Since receiving US Food and Drug Administration approval in 2003 for long-term removable and fixed applications (510K by IMTEC Corp), MDIs have been used to stabilize removable prostheses successfully at a relatively economical cost. Surgical placement cost of a MDI, estimated to be US$760, can be as much as 43% lower when compared to that of a CDI, estimated at $1,756. Furthermore, most clinicians use a one-piece implant/abutment rather than a laboratory-made custom abutment.1 Often, MDIs are surgically placed in a less-invasive flapless manner and coupled with immediate load, offering a high level of satisfaction for many edentulous patients.7-9 In addition, MDIs are often used to successfully support fixed restorations.10-12
Today, MDIs are made of titanium alloys for increased strength and with roughened surfaces to promote osseointegration similar to CDIs. Orthodontists also have been using 1.6-mm diameter implants, known as temporary anchorage devices, on short-term bases to create anchorage for a variety of teeth movements to lessen the need for orthognathic surgeries and reduce overall treatment duration and complexity. Studies have documented the clinical success of this application.13,14
Osseointegration of and Load Consideration for MDIs
A number of studies have reported successful osseointegration of surface-treated (roughened surfaced) MDIs at histological and clinical levels under immediate load.15-18 Until the adjustable torque-measuring wrench became available for use with MDIs in 2003, clinicians were unable to accurately determine the level of initial stability of these implants at the time of placement. Unstable implants, whether conventional or mini, that are immediately loaded do not osseointegrate, and, thus, fibrous encapsulation results, followed by subsequent implant failure. With an adjustable torque-measuring wrench, initial stability of MDIs can be more accurately assessed to determine feasibility for immediate load for more predictable and successful outcomes.
Currently, a method of determining the implant stability quotient of a one-piece MDI is not yet available. Although not highly predictable, the author has been using Periotest (Medizintechnik Gulden, med-gulden.com) to measure relative stability of MDIs immediately after surgical insertion and during follow-up maintenance visits. In the author's clinical experience, MDIs with initial stability of 30 Ncm to 35 Ncm at the time of surgical placement that are loaded immediately under controlled protocol for complete mandibular dentures appear to function and achieve osseointegration successfully.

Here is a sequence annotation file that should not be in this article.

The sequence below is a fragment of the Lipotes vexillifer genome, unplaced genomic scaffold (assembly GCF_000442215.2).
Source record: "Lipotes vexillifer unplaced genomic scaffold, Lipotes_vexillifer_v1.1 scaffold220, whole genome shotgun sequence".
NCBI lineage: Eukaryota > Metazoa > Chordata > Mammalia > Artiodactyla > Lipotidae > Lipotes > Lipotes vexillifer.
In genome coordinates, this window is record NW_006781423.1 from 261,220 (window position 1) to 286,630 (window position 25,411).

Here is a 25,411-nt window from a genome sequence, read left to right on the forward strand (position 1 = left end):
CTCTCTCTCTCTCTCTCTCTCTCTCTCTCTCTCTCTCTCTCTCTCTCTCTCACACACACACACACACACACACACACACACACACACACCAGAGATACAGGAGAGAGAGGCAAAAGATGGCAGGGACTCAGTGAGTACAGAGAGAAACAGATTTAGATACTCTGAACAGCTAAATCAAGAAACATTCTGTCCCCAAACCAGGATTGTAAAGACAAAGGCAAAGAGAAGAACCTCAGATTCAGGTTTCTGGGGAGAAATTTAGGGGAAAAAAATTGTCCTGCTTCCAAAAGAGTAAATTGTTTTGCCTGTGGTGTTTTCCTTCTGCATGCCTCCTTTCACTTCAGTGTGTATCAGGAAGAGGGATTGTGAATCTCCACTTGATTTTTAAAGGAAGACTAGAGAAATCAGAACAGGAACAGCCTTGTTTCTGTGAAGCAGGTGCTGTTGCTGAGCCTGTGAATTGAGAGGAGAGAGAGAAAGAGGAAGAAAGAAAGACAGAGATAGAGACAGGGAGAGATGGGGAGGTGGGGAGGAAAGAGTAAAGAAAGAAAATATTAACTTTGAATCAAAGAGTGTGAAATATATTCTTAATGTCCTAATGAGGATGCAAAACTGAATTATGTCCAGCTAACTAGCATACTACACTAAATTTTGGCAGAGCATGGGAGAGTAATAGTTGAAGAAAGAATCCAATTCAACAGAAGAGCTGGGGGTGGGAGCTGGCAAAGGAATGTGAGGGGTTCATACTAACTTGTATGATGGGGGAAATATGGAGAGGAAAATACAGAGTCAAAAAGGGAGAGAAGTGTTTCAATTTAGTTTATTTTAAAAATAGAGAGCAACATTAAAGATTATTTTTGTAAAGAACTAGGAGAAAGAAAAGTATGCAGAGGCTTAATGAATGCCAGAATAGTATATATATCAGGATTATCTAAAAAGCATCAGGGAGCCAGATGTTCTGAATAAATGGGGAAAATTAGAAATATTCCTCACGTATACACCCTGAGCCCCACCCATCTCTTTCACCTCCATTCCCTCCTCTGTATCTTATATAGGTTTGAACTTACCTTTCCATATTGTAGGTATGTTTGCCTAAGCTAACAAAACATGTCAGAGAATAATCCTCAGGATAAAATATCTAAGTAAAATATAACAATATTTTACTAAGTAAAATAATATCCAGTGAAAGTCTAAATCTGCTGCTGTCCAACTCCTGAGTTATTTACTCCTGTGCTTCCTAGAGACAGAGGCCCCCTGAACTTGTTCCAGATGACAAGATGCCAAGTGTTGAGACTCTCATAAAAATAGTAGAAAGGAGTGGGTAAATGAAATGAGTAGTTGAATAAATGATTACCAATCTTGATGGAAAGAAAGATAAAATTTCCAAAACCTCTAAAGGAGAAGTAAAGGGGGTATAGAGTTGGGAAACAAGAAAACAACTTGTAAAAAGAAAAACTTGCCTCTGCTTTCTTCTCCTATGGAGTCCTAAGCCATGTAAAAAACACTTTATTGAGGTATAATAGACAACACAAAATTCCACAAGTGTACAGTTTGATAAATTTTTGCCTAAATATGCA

Because of their reduced diameter, it is logical to question the ability of MDIs to withstand occlusal load. A finite element analysis was done to assess the fatigue life of 2-mm diameter implants and found that, mounted in rigid support and under a cyclic horizontal force of 200 N, the implants fractured after more than a million cycles.19 In another study, 2.4-mm diameter implants embedded in acrylic resin that were subjected to horizontal force at a 45-degree angle fractured at 462 N.1 Song et al studied the effect of implant diameter on fatigue strength and found that the ultimate failure load and fatigue cycle decreased as the implant diameter became smaller, posing more potential risks on cyclic load.20 Based on these findings, it appears that controlling cyclic horizontal forces is paramount for the long-term clinical success of MISFRs.
Use of MDIs for Fixed Applications
Although there have been concerns regarding the use of MDIs to support fixed restorations, such as the potential for implant fracture, their ability to withstand functional and parafunctional load, the degree of osseointegration achievable around the mini implant, as well as the need for clear clinical and laboratory protocols and more long-term studies, many clinicians have been using them for fixed applications successfully.21-28 In a survey of 677 dentists experienced in implant dentistry, of which 95% were general dentists, 40% of respondents were using MDIs for single tooth replacement.1 Additionally, 23% were placing mini-implant-supported splinted fixed partial dentures, and 14% were doing tooth/teeth and mini-implant-supported fixed partial dentures. Fixed MDI restorations in the posterior mandible opposing a removable prosthesis have shown 95% survival rate in 5 years.11 Vigolo et al documented high survival rates of single-tooth MDI restorations ranging from anterior teeth to first molars.12